Episodes
While presenter Lynne Malcolm takes a short break, the program will be presented by Sana Qadar—looking forward to your continued company for 2020.
Published 02/03/20
We used to believe that babies and young children had irrational and naive thinking skills. Developments in psychology and neuroscience now reveal that infants are actually smarter, more thoughtful, and have a different consciousness to adults. Children’s exploratory and creative style of thinking may even inform improved AI design.
Published 02/02/20
Questions about whether we are masters of our own destiny and if we really have free will have puzzled philosophers and scientists for many years. Now neuroscience is challenging much of what we thought we knew about ourselves—from how much our pre-birth experience affects our later lives, to how we make decisions and form our own reality.
Published 01/26/20
When you’re waiting in a queue there are various ways to bide your time: chat to someone, gaze off into the distance, or check your phone. The science of human interaction tells us that the impact on your brain and body is vastly different depending on your choice. Live person-to-person connection changes us and the society we live in, so it’s in our best interests to use technology sensibly. This program was first broadcast in June 2019.
Published 01/19/20
Picture this—an Australian journalist sitting near a squat toilet under the only light in the prison cell he shares with 140 others, writing pages of notes about happiness. After 15 months in a notorious Cambodian prison, for a crime he denies, James Ricketson shares his insights into his personal experience in Prey Sar prison—and his new reflections on the state of happiness. Please note that this episode contains a small amount of strong language This program was first broadcast in July 2019
Published 01/12/20
Would you be comfortable with a Huntsman spider crawling on your arm, or a python slithering over your shoulder? Not many of us would, but when this discomfort causes you so much anxiety that it interferes with your daily life – it’s become a phobia. Many people never seek help for them, but treatment can be effective. Whether it’s a fear of birds, dogs, heights, or having injections, exposure and virtual reality can assist.
Published 01/05/20
Smart people are not only just as prone to making mistakes as everyone else—they may even be more susceptible to them. This idea has been dubbed the Intelligence Trap. It explains the flaws in our understanding of intelligence and expertise, and how the decisions of even the brightest minds and talented organisations can backfire.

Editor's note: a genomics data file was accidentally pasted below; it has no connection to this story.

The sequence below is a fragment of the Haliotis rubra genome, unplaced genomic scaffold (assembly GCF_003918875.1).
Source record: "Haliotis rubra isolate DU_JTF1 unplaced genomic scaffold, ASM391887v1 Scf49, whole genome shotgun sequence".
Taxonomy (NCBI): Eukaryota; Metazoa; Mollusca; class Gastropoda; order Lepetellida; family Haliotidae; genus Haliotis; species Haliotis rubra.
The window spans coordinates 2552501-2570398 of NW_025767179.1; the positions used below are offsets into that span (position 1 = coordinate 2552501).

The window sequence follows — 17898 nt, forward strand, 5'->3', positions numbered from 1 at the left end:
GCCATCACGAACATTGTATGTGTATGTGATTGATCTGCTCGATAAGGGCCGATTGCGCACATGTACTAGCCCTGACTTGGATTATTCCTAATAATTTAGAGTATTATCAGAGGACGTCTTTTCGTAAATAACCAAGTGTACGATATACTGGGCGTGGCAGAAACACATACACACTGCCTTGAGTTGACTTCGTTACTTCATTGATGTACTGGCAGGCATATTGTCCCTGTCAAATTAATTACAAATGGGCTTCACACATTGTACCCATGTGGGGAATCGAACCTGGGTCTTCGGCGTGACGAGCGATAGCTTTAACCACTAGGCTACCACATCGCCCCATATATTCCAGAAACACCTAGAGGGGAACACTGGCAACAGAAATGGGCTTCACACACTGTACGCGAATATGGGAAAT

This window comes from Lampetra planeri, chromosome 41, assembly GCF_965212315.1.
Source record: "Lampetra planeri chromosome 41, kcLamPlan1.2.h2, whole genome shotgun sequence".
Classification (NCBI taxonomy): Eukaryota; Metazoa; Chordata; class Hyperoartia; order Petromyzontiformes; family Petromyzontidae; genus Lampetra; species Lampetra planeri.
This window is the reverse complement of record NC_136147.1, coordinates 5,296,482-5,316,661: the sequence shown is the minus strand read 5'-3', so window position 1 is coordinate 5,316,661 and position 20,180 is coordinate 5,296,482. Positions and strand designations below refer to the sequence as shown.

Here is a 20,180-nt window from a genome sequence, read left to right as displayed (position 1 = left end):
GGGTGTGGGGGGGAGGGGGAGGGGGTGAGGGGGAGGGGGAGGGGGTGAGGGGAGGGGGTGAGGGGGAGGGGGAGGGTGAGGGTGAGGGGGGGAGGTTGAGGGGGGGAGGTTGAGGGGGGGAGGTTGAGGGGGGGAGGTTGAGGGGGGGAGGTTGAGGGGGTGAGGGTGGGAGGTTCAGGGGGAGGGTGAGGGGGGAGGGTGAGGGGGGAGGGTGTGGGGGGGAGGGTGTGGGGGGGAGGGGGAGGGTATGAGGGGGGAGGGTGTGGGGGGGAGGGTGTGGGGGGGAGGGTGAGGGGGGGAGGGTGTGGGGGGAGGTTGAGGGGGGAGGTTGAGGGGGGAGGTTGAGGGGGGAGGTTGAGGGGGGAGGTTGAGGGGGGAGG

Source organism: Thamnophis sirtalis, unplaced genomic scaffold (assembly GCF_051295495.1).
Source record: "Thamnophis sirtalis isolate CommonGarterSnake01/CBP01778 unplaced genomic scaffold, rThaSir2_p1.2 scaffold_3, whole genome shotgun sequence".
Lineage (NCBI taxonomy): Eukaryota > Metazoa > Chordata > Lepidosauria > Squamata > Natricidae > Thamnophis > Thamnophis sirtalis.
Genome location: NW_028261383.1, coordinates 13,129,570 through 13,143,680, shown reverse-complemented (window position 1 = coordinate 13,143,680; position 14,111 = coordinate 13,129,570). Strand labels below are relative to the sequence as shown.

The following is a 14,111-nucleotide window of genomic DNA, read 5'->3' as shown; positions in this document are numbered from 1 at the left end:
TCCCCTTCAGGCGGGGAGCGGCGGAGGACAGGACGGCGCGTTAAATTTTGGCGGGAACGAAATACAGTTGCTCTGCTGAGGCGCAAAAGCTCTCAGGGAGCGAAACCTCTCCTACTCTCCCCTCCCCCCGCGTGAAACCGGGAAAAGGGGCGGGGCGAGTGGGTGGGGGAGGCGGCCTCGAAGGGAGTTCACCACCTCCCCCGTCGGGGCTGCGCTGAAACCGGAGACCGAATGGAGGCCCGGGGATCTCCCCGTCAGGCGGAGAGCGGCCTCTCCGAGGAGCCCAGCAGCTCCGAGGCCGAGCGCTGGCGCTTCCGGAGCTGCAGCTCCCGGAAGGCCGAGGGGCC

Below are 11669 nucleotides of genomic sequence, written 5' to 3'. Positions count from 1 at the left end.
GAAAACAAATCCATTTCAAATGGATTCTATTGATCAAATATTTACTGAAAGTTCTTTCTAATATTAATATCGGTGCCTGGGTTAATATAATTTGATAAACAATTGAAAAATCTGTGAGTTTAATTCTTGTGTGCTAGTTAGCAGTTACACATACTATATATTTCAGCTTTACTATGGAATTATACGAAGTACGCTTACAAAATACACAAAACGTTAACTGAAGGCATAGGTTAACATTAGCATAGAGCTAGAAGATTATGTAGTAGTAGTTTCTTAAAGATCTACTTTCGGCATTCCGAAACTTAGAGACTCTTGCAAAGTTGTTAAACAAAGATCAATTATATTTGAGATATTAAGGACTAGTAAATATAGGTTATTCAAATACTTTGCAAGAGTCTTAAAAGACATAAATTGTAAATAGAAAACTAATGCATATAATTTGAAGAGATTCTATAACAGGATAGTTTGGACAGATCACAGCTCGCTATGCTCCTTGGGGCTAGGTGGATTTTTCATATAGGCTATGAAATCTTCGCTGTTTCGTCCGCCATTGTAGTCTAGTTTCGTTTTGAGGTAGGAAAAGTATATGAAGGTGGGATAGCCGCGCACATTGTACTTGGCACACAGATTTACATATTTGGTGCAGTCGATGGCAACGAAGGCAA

Published 12/29/19
The connection between our minds and bodies determines our health and well-being, and the rate at which our cells age and die can be influenced by lifestyle choices. We hear about keeping our genes in good order by protecting our telomeres—a buffer zone at each end of our chromosomes. We'll also hear about a mindfulness-based intervention which could really help millions of extremely traumatised displaced people around the world. This program was first broadcast in August 2019
Published 12/22/19
Dementia affects around 450,000 Australians, and it comes in hundreds of forms. New research reveals that one form of dementia takes away the ability to daydream, and this has implications for improved care. Sleep disruption in middle age also emerges as another risk factor. And we hear how, after diagnosis, one person found a meaningful role in breaking down the stigma of dementia.
Published 12/15/19
Music deeply affects us emotionally, and individually—and now we know that our relationship with music provides a unique opportunity to gain further insight into the workings of the brain itself. We discuss the latest in music research with one of the editors of The Oxford Handbook of Music and the Brain. Hear about why we may prefer particular types of music, how being a musician can change the brain over time, and what happens to our musicality as we age. 
Published 12/08/19
There’s more and more scientific evidence that climate change is having a major impact on our planet. Recently more than 11,000 scientists across the world declared a climate emergency, and many of us are experiencing grief, anxiety and powerlessness about the future. We discuss the connection between climate change and mental health, and the strategies we need to maintain hope and take action.
Published 12/01/19
What we see, hear, and feel as a child affects us later in life—and our brain is changed by childhood traumas. A leading Canadian psychiatrist is working to understand how childhood harm can impair brain development and affect mental health, in the hope of effective treatment. And we hear about an intervention which can improve educational outcomes for vulnerable children.
Published 11/24/19